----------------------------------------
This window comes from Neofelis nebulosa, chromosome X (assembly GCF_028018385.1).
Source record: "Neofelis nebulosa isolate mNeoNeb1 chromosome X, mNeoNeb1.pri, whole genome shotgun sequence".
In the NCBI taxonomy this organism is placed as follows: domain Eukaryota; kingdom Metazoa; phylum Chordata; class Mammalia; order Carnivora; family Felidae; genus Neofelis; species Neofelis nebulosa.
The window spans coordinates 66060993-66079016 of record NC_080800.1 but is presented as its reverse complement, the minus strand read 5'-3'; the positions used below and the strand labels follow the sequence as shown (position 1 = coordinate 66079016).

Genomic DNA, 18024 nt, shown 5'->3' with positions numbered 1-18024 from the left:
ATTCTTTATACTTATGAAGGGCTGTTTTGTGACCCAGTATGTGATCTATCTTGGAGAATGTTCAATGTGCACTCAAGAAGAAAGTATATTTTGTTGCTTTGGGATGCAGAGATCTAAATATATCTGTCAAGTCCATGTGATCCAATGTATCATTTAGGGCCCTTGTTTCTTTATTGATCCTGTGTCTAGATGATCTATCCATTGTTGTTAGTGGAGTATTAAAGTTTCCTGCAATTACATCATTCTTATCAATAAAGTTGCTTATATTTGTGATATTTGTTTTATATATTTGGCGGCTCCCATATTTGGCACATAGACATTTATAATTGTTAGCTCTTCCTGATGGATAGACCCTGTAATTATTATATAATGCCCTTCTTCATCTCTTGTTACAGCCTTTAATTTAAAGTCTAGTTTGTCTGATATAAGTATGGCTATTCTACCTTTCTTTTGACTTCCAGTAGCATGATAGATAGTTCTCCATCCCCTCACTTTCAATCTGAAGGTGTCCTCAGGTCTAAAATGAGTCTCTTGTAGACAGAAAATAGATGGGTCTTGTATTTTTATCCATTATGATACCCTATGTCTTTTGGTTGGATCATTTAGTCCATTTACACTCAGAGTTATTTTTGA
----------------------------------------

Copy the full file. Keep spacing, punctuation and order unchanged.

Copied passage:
This window comes from Neofelis nebulosa, chromosome X (assembly GCF_028018385.1).
Source record: "Neofelis nebulosa isolate mNeoNeb1 chromosome X, mNeoNeb1.pri, whole genome shotgun sequence".
In the NCBI taxonomy this organism is placed as follows: domain Eukaryota; kingdom Metazoa; phylum Chordata; class Mammalia; order Carnivora; family Felidae; genus Neofelis; species Neofelis nebulosa.
The window spans coordinates 66060993-66079016 of record NC_080800.1 but is presented as its reverse complement, the minus strand read 5'-3'; the positions used below and the strand labels follow the sequence as shown (position 1 = coordinate 66079016).

Genomic DNA, 18024 nt, shown 5'->3' with positions numbered 1-18024 from the left:
ATTCTTTATACTTATGAAGGGCTGTTTTGTGACCCAGTATGTGATCTATCTTGGAGAATGTTCAATGTGCACTCAAGAAGAAAGTATATTTTGTTGCTTTGGGATGCAGAGATCTAAATATATCTGTCAAGTCCATGTGATCCAATGTATCATTTAGGGCCCTTGTTTCTTTATTGATCCTGTGTCTAGATGATCTATCCATTGTTGTTAGTGGAGTATTAAAGTTTCCTGCAATTACATCATTCTTATCAATAAAGTTGCTTATATTTGTGATATTTGTTTTATATATTTGGCGGCTCCCATATTTGGCACATAGACATTTATAATTGTTAGCTCTTCCTGATGGATAGACCCTGTAATTATTATATAATGCCCTTCTTCATCTCTTGTTACAGCCTTTAATTTAAAGTCTAGTTTGTCTGATATAAGTATGGCTATTCTACCTTTCTTTTGACTTCCAGTAGCATGATAGATAGTTCTCCATCCCCTCACTTTCAATCTGAAGGTGTCCTCAGGTCTAAAATGAGTCTCTTGTAGACAGAAAATAGATGGGTCTTGTATTTTTATCCATTATGATACCCTATGTCTTTTGGTTGGATCATTTAGTCCATTTACACTCAGAGTTATTTTTGA